(Traum Schallplatten; 2007)
By Mark Abraham | 29 May 2007
Dominik Eulberg continues to fascinate me by doing the sorts of clichéd things I hate about techno and trance while making me somehow like them. Elsewhere, his whole nature/future paradox may nurture his output, but to be honest the bird sounds on Flora & Fauna (2004) were sort of beside the point for me (one of the reasons mix Kreucht & Fleucht (2005) was a better gauge of his concept). And here he is again with skip-to-my-loo bass lines ricocheting out of “Adler” and obvious drops and a whole Commodore 64 breakdown in “Gashof ‘Zum satten Bass’” and spoken word segues between the mostly-edited mostly-previously released 12 inchers that make up this album and again I’m.not sure what to say about it.
It’s good; it’s not mediocre; it’s not essential. And that’s a weird space to be in as a renowned innovator in a genre that generally prizes innovation. I think problem is that you could essentially pick the four or five tracks you really like, get the 12 inchers, and be done with it. Why throw in ludicrous segues featuring spoken word whatevers and nature sounds when the result is simply to derail any momentum the album has? Why sequence the album with all those breaks and then compound it by losing the best tracks in the middles of each half? Why is “Klangteppichverleger Wolle” one of the shorter edits here? It should be forever long.
Singles comps are difficult, I know, but the loose concept Eulberg creates to link them is maddening because it refuses to let them shine, constantly pulling you back into worn garden intrigue (not helped by the fact that I can’t understand what is being said; however, I’ll acknowledge that my own failure to comprehend German isn’t a decent starting point from which to eviscerate this choice). And even though the point is that eventually the nature sounds morph themselves into a dance track on closer “Stelldichein des Westerwälder Vogelchores,” the payoff doesn’t alleviate the tedium those segues create throughout the rest of the album. Even if bird cheeps do make an interesting high hat, that point of interest won’t get me nine minutes into a rote track.
So I’m left praising the single and deploring the album; I’m left with some genius work couched in a ludicrous artistic statement. Eulberg can live in the trees with his birds all he wants; he’s best when his feet are planted firmly on the ground, working 4/4 dance floor autonomy and punching out his wicked drum work. Take “Björn Borkenkäfer,” where much of the percussion is field-recorded; here, however, the noise is chosen for the song, rather than creating a song to highlight the noises. The result: even if the drum work has bits that sound like thing falling down stairs and cicada leg-scrapes and snorting. the result is a bumping tune with a coherent arc. Same thing with “Der Hecht im Karpfenteich”; the stuttering percussion and the hilarious Halloween ghost-howl are embedded in a wicked programmed bass line and hand clap duet that sails the piece along. It’s Eulberg at his most cheesy and most earnest, but it also shows exactly how he can get away with some pretty iffy ideas and make them fly.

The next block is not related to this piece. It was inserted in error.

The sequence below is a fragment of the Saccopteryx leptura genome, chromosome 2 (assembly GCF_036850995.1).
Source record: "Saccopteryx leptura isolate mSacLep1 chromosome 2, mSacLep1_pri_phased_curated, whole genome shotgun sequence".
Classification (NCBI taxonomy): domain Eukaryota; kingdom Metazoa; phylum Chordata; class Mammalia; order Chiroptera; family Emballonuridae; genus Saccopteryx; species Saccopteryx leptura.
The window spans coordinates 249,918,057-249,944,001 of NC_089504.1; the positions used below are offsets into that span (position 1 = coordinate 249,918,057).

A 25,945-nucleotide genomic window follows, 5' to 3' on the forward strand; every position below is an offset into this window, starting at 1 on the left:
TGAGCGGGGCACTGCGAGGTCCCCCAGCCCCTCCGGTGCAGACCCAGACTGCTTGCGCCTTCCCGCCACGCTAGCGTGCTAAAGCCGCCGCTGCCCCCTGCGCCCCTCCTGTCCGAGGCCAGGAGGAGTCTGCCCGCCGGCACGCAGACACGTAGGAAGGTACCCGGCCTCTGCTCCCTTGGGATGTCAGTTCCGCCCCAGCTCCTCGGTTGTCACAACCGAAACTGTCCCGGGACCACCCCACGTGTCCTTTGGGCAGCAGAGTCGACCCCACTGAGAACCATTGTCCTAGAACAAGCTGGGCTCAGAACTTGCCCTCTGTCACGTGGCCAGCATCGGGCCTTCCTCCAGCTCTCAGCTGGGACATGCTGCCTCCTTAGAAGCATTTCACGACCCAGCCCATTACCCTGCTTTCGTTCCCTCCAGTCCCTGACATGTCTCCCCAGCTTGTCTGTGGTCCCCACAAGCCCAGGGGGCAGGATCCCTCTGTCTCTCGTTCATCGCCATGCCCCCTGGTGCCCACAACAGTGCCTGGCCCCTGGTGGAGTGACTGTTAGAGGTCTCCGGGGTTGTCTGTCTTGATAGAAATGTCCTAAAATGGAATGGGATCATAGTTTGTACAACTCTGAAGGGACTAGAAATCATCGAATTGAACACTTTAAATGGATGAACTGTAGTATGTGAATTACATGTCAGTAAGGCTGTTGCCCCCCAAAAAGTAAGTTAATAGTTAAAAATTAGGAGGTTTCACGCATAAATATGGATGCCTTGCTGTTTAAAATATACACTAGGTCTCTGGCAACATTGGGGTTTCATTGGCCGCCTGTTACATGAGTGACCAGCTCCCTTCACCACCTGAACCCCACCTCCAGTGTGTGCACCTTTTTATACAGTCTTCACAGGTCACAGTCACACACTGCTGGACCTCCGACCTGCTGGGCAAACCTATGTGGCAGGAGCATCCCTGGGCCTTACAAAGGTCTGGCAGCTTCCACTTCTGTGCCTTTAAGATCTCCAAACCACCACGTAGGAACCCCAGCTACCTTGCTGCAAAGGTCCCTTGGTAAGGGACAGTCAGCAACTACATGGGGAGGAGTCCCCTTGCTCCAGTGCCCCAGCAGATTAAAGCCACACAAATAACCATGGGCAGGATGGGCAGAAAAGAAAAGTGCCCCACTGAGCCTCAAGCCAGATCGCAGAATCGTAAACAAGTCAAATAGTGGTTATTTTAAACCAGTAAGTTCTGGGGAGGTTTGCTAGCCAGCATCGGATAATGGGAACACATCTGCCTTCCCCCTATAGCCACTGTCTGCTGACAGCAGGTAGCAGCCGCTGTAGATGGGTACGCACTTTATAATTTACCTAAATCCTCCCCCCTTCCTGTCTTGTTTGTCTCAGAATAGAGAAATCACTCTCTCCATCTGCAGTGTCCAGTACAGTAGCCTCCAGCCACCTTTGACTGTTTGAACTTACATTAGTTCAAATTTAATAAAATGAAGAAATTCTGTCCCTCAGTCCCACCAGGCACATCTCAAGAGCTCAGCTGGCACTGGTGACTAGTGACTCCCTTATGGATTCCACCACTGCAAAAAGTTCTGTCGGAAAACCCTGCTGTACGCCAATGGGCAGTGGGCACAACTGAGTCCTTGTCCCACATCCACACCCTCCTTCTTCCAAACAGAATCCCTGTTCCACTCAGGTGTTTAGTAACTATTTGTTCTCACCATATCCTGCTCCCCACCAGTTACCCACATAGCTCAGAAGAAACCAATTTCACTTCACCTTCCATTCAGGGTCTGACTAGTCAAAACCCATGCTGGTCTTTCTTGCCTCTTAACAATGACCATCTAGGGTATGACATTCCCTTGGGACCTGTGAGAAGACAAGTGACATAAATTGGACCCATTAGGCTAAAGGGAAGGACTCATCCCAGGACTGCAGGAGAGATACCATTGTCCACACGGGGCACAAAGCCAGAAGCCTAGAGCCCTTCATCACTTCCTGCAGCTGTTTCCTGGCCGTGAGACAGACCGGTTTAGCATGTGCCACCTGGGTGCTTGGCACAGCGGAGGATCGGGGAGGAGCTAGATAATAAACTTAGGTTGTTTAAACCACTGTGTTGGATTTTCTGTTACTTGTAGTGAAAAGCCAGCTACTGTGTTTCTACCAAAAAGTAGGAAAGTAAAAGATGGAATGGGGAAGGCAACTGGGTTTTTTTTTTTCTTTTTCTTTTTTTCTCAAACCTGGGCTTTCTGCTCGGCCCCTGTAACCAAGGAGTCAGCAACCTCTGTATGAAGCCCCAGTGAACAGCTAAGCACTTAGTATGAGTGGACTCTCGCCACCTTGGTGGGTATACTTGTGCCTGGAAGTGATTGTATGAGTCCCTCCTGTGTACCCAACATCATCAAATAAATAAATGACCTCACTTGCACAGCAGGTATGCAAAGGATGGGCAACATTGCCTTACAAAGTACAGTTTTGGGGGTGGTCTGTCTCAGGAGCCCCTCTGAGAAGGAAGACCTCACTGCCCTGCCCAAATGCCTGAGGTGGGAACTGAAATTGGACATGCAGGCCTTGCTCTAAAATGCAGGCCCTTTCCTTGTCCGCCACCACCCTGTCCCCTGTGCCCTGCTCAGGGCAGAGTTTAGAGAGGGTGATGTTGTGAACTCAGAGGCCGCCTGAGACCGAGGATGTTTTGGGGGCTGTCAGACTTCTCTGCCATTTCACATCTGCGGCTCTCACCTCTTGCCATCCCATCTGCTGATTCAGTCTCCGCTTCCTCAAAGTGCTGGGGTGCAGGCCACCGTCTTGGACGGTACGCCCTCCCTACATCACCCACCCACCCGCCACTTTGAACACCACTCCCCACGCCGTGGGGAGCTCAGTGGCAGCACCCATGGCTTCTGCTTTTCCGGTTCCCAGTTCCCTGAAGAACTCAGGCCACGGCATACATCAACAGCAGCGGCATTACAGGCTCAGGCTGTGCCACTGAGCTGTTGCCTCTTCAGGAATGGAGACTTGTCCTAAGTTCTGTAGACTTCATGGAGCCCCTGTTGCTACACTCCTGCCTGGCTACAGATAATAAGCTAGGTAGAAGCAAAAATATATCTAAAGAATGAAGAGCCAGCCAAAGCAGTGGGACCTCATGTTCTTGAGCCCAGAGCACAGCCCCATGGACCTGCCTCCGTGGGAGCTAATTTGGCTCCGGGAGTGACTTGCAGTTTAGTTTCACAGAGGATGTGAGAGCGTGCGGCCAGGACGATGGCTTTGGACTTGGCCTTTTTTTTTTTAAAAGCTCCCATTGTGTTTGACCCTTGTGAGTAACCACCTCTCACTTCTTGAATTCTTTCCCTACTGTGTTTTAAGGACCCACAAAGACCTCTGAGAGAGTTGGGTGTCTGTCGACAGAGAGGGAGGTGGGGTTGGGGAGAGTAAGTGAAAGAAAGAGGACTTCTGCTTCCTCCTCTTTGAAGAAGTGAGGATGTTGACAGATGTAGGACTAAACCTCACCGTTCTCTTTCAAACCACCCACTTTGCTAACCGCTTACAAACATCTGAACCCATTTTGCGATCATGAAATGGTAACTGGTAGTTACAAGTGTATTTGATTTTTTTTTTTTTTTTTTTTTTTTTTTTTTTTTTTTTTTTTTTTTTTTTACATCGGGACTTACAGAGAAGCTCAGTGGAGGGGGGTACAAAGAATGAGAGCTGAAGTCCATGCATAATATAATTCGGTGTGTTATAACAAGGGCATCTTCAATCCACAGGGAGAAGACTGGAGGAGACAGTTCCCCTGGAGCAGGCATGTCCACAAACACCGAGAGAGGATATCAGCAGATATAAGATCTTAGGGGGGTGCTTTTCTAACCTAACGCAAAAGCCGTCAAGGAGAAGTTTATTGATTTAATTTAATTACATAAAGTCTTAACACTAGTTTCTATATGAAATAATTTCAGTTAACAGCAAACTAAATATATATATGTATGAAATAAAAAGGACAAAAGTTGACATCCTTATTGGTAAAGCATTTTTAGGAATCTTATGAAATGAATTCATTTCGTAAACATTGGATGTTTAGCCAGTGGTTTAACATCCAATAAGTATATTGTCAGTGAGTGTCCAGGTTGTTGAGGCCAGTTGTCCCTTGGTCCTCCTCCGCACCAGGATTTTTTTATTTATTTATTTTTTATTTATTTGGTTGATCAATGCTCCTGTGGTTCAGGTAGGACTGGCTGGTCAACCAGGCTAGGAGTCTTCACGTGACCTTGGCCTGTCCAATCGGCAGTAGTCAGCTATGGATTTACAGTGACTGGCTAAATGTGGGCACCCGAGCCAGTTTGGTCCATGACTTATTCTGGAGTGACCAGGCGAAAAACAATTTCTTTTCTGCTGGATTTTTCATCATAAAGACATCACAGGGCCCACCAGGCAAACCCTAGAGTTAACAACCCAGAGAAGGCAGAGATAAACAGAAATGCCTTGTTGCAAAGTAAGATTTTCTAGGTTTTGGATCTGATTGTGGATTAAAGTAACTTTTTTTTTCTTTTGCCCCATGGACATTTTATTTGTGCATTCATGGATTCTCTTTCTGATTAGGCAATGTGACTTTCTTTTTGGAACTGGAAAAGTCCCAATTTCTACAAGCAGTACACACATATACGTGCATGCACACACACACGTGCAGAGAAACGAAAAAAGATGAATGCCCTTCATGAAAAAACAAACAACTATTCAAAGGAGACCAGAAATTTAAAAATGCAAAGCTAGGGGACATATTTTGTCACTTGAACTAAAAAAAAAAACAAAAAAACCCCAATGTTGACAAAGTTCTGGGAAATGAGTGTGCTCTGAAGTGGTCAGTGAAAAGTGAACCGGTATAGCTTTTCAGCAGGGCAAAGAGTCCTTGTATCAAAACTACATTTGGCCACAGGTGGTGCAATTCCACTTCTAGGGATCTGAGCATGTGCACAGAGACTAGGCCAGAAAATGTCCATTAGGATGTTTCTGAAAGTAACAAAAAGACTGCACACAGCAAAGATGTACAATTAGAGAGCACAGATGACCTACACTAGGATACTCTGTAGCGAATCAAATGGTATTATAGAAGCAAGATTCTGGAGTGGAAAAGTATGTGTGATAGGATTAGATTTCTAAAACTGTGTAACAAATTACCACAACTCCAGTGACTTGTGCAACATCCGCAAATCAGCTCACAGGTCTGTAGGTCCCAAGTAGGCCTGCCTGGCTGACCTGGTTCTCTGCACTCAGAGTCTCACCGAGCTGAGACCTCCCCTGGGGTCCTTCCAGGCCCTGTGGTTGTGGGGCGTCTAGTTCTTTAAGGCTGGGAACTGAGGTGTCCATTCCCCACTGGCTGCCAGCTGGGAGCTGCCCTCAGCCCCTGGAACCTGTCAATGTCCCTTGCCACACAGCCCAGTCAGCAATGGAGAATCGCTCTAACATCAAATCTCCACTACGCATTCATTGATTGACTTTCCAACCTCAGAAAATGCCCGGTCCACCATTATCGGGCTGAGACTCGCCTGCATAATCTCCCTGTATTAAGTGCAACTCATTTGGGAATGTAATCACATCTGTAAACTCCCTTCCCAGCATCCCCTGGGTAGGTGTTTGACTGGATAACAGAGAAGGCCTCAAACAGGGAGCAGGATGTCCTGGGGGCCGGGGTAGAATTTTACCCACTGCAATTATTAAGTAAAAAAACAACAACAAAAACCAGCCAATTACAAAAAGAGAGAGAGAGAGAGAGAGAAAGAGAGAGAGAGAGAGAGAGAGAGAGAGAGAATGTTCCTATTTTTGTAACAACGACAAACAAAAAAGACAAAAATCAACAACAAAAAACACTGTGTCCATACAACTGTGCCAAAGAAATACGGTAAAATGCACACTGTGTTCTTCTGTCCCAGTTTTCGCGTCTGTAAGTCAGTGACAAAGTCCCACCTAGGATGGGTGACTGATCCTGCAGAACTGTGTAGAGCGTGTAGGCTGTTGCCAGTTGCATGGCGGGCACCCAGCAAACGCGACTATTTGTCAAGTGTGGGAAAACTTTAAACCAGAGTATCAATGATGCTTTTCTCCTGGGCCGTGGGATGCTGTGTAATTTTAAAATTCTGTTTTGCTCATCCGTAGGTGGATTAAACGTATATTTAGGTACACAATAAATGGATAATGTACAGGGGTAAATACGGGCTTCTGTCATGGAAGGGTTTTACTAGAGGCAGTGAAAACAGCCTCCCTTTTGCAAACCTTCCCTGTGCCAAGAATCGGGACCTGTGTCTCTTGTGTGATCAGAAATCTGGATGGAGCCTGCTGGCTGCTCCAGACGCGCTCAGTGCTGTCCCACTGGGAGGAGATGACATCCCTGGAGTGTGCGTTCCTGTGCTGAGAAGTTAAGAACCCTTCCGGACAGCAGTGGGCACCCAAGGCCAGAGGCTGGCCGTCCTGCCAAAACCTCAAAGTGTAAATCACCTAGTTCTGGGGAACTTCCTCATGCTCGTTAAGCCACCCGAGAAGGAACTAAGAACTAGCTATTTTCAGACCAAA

Eulberg’s stock in trade is his tendency to evoke techno moments without capitulating; in other words, he’ll have a glorious synth line fade in over quiet percussion just like would happen in a more traditional techno tune, but instead of realigning the track with everything at full volume and a regular drum beat, Eulberg’s climaxes often lead to even more coy renditions of the same fade in. It’s a brilliant move insofar as it gives the tracks all sorts of non-intuitive (or non-been there done that) depth; at the same time, it’s easy to see where Eulberg would drive certain listeners mad. Any moments of catharsis are so small and laced with camp that you have to be invested to catch them. So, again: why fuck up that investment with all the spoken word crap?
I dunno. I do know that the album contains some of the better tracks I’ve heard this year at the same time that it drives me absolutely insane. I also know that electronic artists never cease to amaze me with their penchant for passing off cheese as serious business. Or that these same artists who might most benefit from an editor are removed from potential candidates by the isolated reality of their art. Seriously, though: was there nobody around to tell him that aviarium interludes were not a great idea?